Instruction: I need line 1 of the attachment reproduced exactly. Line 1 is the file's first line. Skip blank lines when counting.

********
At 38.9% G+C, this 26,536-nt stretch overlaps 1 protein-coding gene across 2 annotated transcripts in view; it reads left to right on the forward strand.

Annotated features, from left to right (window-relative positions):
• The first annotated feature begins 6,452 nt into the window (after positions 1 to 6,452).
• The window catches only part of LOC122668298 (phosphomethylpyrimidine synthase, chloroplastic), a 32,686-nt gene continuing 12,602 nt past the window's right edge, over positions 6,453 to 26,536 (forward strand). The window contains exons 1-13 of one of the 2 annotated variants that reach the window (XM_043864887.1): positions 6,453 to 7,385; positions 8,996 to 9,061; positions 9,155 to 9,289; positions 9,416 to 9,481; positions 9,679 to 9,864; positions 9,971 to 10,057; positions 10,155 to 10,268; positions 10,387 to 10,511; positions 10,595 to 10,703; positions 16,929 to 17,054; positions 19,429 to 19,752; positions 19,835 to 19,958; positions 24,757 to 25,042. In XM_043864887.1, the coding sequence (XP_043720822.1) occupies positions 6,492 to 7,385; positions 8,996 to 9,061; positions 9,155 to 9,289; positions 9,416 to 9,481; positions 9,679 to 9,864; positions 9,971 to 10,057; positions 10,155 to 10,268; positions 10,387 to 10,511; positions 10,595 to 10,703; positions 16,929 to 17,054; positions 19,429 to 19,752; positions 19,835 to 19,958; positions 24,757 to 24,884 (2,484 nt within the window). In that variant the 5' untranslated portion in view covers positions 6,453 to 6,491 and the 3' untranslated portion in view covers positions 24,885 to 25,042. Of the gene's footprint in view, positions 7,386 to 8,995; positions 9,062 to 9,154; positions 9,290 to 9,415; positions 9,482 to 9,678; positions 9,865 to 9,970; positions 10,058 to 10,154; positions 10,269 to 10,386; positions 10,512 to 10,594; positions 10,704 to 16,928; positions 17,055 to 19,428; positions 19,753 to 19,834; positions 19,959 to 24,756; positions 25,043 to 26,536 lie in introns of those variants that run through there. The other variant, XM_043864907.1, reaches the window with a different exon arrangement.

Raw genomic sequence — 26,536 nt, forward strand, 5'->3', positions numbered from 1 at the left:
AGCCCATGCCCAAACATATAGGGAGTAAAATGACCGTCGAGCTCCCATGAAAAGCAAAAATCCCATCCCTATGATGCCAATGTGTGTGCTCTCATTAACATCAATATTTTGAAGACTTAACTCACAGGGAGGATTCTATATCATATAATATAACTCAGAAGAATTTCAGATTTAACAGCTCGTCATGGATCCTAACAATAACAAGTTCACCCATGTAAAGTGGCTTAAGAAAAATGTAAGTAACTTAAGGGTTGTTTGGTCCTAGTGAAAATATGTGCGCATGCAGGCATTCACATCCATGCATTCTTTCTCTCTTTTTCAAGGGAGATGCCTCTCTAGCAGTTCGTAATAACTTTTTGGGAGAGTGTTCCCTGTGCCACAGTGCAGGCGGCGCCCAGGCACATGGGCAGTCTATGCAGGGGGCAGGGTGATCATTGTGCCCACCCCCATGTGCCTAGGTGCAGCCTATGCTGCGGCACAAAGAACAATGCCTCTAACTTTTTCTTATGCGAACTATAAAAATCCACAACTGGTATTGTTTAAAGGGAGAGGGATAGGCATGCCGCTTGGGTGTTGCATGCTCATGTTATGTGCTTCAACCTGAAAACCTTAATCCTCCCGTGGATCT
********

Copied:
At 38.9% G+C, this 26,536-nt stretch overlaps 1 protein-coding gene across 2 annotated transcripts in view; it reads left to right on the forward strand.